Wednesday, April 16, 2014

Heaven is Real Discussion

My husband and I try to pray Saint Louis Marie de Montfort's Total Consecration to Jesus through Mary.  Some years we do better than others.  

But the language often trips us up, and nearly always sparks a discussion, most often around the absolute certainty of our being able to never do anything good save via God's grace.  It would seem then, the only free acts we have, are to sin, i.e. not cooperate, or to cooperate, and that no virtue should be attributed to the individual for cooperating, since that was the result of God's grace proposing God's will first, and our response to it.  It leads to statements like "we are nothing but worms..." and other such phrases that don't sit well. 

Shouldn't we if we do not merit Heaven by either words or deeds, then be shooting to mold our wills to God's so as to qualify for Purgatory?  the discussion went.  

Should we be worried so much about merit? was another part of the discussion. 

Multiple saints engage in this constant re-joiner of being worthless and useless absent God's will and abundant grace.  Blessed Mother Teresa called herself God's pencil, making herself the passive tool by which God's word could be written, but which could generate nothing on her own. 

But asking to be God's pencil, wasn't that a sign of merit so to speak, of being willing, just as the Blessed Mother said, "Behold I am the handmaid of the Lord."  And so the discussion became, can one claim any part of merit in being good?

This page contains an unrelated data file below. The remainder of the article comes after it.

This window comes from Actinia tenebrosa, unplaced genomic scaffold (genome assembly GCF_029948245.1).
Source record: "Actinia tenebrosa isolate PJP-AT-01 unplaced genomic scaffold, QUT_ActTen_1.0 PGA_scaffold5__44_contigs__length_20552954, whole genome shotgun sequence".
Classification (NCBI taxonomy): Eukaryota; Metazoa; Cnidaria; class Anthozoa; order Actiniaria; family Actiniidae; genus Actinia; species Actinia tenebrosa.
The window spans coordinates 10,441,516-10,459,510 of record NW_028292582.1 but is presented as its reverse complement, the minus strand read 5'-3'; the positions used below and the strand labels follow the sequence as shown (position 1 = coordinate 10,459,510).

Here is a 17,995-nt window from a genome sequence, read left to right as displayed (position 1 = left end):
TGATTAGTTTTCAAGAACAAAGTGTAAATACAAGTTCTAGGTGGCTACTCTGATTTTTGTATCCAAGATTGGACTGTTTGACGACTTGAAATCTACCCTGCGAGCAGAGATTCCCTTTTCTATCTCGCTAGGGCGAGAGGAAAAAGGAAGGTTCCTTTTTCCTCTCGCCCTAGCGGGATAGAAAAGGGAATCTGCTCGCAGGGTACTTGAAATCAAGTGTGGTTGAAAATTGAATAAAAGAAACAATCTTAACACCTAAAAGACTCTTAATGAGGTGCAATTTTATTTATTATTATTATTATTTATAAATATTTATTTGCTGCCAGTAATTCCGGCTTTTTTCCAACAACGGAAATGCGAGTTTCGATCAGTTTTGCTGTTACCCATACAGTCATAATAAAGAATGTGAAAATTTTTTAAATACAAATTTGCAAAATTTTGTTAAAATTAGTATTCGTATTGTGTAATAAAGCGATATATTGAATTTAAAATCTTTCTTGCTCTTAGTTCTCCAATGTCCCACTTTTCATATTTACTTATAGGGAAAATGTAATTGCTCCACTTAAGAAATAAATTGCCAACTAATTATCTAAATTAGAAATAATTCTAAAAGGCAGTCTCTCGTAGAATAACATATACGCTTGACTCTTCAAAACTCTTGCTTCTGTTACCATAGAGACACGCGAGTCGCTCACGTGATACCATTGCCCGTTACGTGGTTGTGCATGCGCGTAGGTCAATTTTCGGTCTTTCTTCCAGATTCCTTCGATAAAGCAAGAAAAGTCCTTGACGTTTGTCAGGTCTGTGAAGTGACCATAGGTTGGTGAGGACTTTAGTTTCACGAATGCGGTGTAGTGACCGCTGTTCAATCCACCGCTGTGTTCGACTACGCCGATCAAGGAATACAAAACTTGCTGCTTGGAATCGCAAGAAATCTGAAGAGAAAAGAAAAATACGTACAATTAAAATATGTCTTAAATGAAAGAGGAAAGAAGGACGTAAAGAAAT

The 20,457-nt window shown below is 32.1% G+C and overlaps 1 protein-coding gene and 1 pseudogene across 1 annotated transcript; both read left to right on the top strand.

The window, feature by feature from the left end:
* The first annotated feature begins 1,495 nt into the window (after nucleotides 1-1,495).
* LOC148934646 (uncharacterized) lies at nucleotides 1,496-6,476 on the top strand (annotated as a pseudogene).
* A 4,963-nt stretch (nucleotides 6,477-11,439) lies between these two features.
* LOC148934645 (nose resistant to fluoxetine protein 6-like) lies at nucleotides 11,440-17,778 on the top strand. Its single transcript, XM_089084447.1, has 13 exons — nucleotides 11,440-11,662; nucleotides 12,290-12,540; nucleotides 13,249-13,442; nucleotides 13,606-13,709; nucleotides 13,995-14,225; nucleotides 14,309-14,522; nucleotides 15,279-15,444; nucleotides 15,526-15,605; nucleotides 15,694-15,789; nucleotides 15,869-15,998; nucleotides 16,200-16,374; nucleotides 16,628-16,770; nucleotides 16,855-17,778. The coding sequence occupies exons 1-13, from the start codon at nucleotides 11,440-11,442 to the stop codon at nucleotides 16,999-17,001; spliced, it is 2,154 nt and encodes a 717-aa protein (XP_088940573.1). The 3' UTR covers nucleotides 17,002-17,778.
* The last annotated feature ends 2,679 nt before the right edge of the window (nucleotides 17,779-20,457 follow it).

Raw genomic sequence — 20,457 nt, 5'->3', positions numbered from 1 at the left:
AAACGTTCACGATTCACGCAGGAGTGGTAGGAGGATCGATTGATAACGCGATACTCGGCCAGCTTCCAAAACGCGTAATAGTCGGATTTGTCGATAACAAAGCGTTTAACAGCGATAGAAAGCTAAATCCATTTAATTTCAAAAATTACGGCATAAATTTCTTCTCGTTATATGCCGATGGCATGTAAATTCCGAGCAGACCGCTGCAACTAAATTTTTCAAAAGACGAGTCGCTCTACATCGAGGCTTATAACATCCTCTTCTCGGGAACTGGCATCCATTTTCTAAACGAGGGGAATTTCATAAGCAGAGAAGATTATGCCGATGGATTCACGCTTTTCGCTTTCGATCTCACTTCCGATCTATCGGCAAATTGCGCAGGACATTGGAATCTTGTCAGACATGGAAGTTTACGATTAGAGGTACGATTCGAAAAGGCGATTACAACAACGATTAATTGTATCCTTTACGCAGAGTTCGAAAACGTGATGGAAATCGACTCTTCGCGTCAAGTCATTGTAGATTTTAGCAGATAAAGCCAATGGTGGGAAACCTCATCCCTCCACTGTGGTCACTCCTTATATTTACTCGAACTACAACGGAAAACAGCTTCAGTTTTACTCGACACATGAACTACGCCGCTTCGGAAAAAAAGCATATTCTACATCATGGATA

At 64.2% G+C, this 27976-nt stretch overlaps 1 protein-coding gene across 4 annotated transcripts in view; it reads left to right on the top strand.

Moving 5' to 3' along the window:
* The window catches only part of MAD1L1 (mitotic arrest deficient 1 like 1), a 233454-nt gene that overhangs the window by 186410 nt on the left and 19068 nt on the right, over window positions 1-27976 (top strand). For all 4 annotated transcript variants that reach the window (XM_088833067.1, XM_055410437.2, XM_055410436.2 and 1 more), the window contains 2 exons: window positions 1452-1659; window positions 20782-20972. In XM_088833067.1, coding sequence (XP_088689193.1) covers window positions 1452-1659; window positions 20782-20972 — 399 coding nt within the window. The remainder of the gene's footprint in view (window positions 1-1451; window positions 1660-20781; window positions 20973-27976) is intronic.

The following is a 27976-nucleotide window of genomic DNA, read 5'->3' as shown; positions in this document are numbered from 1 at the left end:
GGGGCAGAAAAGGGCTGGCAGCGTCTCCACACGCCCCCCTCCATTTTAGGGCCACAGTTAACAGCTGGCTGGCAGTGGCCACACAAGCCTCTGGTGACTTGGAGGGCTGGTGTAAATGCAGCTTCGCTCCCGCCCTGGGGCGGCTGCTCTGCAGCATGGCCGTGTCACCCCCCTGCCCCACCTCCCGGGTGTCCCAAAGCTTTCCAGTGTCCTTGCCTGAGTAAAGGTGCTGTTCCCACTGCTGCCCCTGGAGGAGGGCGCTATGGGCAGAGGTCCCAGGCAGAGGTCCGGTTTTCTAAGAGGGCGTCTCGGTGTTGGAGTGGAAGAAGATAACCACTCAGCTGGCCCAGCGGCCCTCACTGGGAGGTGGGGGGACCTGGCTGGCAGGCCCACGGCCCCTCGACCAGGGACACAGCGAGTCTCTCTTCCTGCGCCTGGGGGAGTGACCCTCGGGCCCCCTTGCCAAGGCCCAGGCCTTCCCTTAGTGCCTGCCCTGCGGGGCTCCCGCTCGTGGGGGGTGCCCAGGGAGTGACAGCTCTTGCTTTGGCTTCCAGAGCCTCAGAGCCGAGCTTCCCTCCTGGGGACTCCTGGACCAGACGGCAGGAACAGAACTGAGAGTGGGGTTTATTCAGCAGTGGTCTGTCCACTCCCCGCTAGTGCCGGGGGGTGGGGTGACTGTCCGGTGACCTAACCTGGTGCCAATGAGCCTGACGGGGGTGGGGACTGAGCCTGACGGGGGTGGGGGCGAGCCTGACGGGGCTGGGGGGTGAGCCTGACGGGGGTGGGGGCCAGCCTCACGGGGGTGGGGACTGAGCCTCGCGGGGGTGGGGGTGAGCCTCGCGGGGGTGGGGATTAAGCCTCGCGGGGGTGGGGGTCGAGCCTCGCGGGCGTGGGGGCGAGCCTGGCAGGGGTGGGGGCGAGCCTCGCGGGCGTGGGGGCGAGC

I said no, we do, but no. 
My husband said yes, and that to do otherwise is false humility, we are weighed, measured, our words and our deeds, and given the dose of mercy and justice plus a surplus of love that we dolloped out.  I didn't disagree, but we did still work around those words.  Do we really have to be comfortable saying we're worth less than worthless?  We could cite scripture pro and con, remember thou art dust, and made in God's image.  Both and, a contradiction. 

Then I read the former mayor Bloomberg's article in the New York Times.

Mr. Bloomberg was introspective as he spoke, and seemed both restless and wistful. When he sat down for the interview, it was a few days before his 50th college reunion. His mortality has started dawning on him, at 72. And he admitted he was a bit taken aback by how many of his former classmates had been appearing in the “in memoriam” pages of his school newsletter.

But if he senses that he may not have as much time left as he would like, he has little doubt about what would await him at a Judgment Day. Pointing to his work on gun safety, obesity and smoking cessation, he said with a grin: “I am telling you if there is a God, when I get to heaven I’m not stopping to be interviewed. I am heading straight in. I have earned my place in heaven. It’s not even close.”

I called my husband and read him the pull quote.  I am now going to have to work to merit purgatory for gloating online, and for envisioning with no small amount of mischief in my heart, Mayor Bloomberg in Heaven waiting for someone, anyone to interview him. 

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